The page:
Spectral Lore [Greece]
Stellar Auditorium Productions
The metal genre has become so saturated that bands nowadays attempt to differentiate themselves from others with the attachment of a running theme into their music, often resulting in hilarious and at times ridiculous tags, such as pirate metal. Other bands take a more subtle route, such as Spectral Lore, who has dubbed their music “transcendental black metal”. Transcendental black metal has left quite a bad impression on me with bands like Liturgy single-handedly destroying whatever image people have of the genre, not only with their music but also with the ridiculous (and pretentious) ideologies that the band claim to propagate with their music. The usage of such a tag has also left me wondering what “transcendental black metal” really sounded like compared to more traditional black metal.
With Sentinel, Spectral Lore‘s third full length album though, the band proves itself to really be quite a traditional black metal band, though with an extremely heavy emphasis on the atmospheric aspects in the music. The coldness and bleakness in the music is clear right from the start with All Devouring Earth, not only through the riffs that band mastermind Ayloss unleashes, but also with the various ambient effects that are utilised throughout the album, as the listener is constantly soaked in a dense atmosphere from the start all the way till the end. The huge-sounding percussions in the music, the entire atmospheric experience somewhat brings to mind bands such as Summoning, though the black metal aesthetics are more apparent in Spectral Lore‘s art especially on tracks like The Dejection of Arjuna. Ayloss also proves his songwriting mastery with the song progressions as well, with the riffs and transitions in the songs effectively telling the stories that are present on Sentinel, constantly transiting between more calming and soothing moments and frantic, chaotic ones with the furious, trem-picked guitar playing especially on The Dejection of Arjuna which sees the band changing style with every change in mood. The track even sees Ayloss including effects that sound like horns used on the battlefield to further suit the theme and mood of the track.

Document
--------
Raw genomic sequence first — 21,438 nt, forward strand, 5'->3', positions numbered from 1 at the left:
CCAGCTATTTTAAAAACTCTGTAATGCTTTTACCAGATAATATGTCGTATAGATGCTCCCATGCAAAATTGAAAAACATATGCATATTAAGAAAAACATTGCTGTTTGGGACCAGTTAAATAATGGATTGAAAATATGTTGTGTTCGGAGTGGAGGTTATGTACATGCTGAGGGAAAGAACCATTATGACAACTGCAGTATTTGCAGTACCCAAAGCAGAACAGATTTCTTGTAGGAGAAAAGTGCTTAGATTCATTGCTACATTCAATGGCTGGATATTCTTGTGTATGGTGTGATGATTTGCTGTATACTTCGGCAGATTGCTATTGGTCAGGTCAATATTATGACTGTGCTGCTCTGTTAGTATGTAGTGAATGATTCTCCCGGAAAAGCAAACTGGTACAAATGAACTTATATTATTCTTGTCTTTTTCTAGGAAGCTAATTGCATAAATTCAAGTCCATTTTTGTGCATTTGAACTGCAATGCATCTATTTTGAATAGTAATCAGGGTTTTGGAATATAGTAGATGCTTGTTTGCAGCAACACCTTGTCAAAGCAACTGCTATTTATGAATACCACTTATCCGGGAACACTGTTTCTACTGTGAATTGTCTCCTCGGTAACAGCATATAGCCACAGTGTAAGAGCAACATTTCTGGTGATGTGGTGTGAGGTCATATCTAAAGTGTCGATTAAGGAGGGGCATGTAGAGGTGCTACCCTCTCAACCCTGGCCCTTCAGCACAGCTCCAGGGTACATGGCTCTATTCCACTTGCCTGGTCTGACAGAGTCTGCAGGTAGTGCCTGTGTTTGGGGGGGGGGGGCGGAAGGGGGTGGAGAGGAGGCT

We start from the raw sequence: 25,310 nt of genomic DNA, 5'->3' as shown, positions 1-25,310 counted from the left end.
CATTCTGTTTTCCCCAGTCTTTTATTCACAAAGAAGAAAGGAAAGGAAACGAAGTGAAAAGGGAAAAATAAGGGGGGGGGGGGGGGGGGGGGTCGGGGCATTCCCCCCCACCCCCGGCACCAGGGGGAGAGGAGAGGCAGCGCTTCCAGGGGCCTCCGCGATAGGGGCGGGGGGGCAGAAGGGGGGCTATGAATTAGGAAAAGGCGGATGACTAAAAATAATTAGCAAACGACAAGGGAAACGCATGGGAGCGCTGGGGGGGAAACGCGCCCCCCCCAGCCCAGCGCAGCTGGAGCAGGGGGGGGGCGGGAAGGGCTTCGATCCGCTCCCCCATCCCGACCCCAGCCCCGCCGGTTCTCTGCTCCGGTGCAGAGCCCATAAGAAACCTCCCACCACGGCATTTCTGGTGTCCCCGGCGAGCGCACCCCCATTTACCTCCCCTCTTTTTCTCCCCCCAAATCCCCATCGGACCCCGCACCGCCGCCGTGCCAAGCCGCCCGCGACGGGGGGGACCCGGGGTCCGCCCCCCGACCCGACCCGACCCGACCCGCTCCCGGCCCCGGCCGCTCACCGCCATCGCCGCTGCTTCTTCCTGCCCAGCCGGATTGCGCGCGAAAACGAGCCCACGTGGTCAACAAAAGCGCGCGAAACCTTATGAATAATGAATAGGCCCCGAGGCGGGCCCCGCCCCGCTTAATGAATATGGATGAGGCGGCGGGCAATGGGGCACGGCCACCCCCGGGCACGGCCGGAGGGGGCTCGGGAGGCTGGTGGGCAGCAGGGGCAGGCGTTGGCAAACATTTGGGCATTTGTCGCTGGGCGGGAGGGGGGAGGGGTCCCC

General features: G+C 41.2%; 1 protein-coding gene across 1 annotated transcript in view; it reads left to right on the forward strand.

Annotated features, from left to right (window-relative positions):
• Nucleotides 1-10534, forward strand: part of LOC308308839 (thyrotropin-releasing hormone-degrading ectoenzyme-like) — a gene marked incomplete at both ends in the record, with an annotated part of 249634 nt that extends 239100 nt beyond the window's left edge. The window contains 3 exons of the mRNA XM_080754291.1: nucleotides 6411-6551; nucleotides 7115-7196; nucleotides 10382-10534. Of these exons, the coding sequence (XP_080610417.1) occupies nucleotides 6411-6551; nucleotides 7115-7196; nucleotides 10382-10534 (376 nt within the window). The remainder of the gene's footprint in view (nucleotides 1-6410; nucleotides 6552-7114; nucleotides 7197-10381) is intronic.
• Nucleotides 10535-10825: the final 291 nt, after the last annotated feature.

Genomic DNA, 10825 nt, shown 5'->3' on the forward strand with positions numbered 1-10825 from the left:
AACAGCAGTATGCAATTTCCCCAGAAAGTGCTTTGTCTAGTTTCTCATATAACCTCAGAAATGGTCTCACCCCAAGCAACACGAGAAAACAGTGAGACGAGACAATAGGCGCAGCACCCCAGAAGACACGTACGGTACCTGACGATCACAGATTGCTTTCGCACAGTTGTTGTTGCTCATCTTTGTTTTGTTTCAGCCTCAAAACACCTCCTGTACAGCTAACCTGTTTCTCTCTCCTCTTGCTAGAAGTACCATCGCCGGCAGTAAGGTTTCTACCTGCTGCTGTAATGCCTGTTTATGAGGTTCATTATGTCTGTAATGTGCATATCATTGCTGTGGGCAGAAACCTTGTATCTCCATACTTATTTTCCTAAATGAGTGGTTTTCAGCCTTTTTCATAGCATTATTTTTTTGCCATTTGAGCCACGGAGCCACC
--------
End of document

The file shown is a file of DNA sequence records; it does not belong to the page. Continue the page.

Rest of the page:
For the most part, Sentinel is a heavily-instrumental album, with most of the album being instrumental segments, and vocals, where present, also often function as an additional instrument serving to enhance the atmosphere apart from a means of lyrical delivery. The emphasis on the ambient is perhaps most clearly shown on the closing track, Atlus (A World Within a World), a 30-minute instrumental track that is mostly devoid of instrumentation, with only the sounds of the recurring ambience towards the end of All Devouring Earth present on the track, sounding almost like a soundtrack fore meditation for the listener. Furthermore, the track constantly alternates between unease and calmness.
The transcendental aspect of the band is probably displayed in the lyrical side of the band, with lyrics that range from the rather abstract themes of nature to the story of Arjuna’s dilemma on the battlefield of the Vedic epic Bhagavad Gita on The Dejection of Arjuna. The only band that I have encountered tackling such themes is the mighty Rudra, and seeing another band providing their take on the story was certainly a draw for me, making the experience of Sentinel all the more enchanting.
Sentinel, with all its ambient elements that have been fused into Spectral Lore‘s brand of black metal, has resulted in a rather overwhelming experience that those unaccustomed to would find hard to listen in a single sitting. However, as one slowly absorbs and begins to understand the album, the quality of the album becomes clear, with brilliant songwriting and song arrangements by band mastermind Ayloss making the journey a rather impactful and memorable one.